The workshop gathered 109 participants from Europe’s central banks, financial ministries, market participant and financial market experts. Nordic representation was made up by Nordea’s Chief Economist, Helge J. Pedersen, Christian Lage, Group Chief Officer at PFA Asset Management and Per Callesen, Governor from Danmarks Nationalbank. We took the opportunity to learn more on where Europe is heading in its ambition to create a European Safe Asset.
Why is there a need for a euro Safe Asset?
The sovereign bond markets in Europe set the financial conditions for businesses and households across the euro area. Could the introduction of a common safe asset help address sovereign exposures and overcome the limitations in the current set-up in the euro area?
It is commonly known that, crises in the euro area would be less severe if banks instead held liquid euro-denominated assets not sensitive to sovereign risk. To address these problems, some authors have proposed the creation of a common euro area low risk (“safe”) asset backed by full or partial guarantees by member states. (Policy brief from Peterson Institure for International Economcis: Read more here)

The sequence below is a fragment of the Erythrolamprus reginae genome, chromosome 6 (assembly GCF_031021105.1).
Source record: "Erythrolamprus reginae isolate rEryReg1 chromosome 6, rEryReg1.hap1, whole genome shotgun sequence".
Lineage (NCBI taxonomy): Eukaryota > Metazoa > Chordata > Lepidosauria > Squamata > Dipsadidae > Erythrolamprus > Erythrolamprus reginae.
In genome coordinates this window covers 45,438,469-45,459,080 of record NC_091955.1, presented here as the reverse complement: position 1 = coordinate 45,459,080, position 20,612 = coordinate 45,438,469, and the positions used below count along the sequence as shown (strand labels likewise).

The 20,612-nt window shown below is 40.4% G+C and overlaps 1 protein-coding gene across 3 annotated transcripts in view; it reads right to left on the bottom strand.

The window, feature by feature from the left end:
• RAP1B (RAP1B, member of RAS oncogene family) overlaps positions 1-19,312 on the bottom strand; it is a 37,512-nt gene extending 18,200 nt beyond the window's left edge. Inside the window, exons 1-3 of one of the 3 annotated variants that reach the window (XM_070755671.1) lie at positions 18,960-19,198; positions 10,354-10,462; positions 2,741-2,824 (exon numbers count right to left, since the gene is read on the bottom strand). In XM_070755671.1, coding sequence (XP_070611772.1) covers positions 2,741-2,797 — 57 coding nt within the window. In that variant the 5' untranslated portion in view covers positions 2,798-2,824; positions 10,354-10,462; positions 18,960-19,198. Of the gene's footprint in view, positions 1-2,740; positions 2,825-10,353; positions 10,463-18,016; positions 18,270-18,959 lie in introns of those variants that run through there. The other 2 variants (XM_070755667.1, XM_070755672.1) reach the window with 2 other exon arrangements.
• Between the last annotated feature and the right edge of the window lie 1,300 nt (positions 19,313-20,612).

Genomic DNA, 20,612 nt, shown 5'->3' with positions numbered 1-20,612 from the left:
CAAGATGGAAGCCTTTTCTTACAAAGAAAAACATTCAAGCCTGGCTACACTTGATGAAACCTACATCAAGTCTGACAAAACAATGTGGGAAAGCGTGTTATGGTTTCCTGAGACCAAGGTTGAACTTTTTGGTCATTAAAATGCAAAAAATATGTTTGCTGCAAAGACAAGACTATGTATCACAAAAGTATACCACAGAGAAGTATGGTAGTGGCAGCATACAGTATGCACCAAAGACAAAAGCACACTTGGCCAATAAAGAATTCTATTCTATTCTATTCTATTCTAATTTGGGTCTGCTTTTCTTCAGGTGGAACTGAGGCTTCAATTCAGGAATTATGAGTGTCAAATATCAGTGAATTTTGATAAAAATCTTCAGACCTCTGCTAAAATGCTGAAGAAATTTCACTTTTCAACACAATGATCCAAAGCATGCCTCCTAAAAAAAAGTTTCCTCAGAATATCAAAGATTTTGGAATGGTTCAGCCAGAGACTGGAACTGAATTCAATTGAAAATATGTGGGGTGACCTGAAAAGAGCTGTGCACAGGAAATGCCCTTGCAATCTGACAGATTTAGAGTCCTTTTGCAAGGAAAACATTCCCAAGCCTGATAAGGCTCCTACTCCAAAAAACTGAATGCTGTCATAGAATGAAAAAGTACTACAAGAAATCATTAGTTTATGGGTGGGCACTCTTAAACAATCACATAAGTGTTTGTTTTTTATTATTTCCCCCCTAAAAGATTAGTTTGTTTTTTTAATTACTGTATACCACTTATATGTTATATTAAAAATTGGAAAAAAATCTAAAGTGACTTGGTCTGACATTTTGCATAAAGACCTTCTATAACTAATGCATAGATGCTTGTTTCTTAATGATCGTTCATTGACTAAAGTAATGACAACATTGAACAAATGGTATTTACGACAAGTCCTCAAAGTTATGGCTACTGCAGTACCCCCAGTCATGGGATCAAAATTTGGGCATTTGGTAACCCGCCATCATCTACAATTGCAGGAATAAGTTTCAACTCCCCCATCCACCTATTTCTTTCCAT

The so-called “safety trilemma”, authored by Ad Van Riet, 2017, suggest that a common safe asset (as a Euro Area Sovereign Government bond) would be able to capture flight-to-safety capital flows in events of a markets stress, external shocks etc. and instead of flowing from one country to another, capital would primarily flow into the common safe asset.
Whilst the euro currency is generally considered a safe-haven for storing wealth and credibility towards the European Central Bank (ECB) is high, the same cannot be said about the euro area sovereign bonds. Germany’s government bonds are considered a safe-haven and, since 2010, Germany has enjoyed several inflows that has reduced government borrowing costs. It is safe to say that the safe asset of Europe, is considered to be the German 10-year bond.
Risky assets do not cause crises. It is those perceived as being safe that do
- Richard Milne (2011)